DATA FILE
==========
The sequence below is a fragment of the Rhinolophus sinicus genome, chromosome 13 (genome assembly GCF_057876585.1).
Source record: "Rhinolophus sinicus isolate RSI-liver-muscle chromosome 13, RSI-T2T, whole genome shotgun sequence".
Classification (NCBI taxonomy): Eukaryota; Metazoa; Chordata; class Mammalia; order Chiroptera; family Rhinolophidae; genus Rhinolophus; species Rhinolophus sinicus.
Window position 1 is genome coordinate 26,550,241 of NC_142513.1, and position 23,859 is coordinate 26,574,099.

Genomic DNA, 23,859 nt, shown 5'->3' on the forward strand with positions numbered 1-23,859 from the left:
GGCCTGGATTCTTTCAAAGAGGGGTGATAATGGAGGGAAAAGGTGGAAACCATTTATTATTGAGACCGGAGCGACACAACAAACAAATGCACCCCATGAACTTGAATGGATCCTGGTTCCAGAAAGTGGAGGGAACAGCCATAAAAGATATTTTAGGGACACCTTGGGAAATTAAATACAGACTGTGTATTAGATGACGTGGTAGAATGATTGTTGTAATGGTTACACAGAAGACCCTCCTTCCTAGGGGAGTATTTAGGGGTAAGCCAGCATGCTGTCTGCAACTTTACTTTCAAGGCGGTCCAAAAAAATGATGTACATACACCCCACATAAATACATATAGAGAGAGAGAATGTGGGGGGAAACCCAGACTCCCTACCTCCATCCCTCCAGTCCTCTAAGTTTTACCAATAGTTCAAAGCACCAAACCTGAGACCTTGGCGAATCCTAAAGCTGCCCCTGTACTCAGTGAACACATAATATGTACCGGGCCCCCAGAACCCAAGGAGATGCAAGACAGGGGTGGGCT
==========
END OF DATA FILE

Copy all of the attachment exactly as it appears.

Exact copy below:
The sequence below is a fragment of the Rhinolophus sinicus genome, chromosome 13 (genome assembly GCF_057876585.1).
Source record: "Rhinolophus sinicus isolate RSI-liver-muscle chromosome 13, RSI-T2T, whole genome shotgun sequence".
Classification (NCBI taxonomy): Eukaryota; Metazoa; Chordata; class Mammalia; order Chiroptera; family Rhinolophidae; genus Rhinolophus; species Rhinolophus sinicus.
Window position 1 is genome coordinate 26,550,241 of NC_142513.1, and position 23,859 is coordinate 26,574,099.

Genomic DNA, 23,859 nt, shown 5'->3' on the forward strand with positions numbered 1-23,859 from the left:
GGCCTGGATTCTTTCAAAGAGGGGTGATAATGGAGGGAAAAGGTGGAAACCATTTATTATTGAGACCGGAGCGACACAACAAACAAATGCACCCCATGAACTTGAATGGATCCTGGTTCCAGAAAGTGGAGGGAACAGCCATAAAAGATATTTTAGGGACACCTTGGGAAATTAAATACAGACTGTGTATTAGATGACGTGGTAGAATGATTGTTGTAATGGTTACACAGAAGACCCTCCTTCCTAGGGGAGTATTTAGGGGTAAGCCAGCATGCTGTCTGCAACTTTACTTTCAAGGCGGTCCAAAAAAATGATGTACATACACCCCACATAAATACATATAGAGAGAGAGAATGTGGGGGGAAACCCAGACTCCCTACCTCCATCCCTCCAGTCCTCTAAGTTTTACCAATAGTTCAAAGCACCAAACCTGAGACCTTGGCGAATCCTAAAGCTGCCCCTGTACTCAGTGAACACATAATATGTACCGGGCCCCCAGAACCCAAGGAGATGCAAGACAGGGGTGGGCT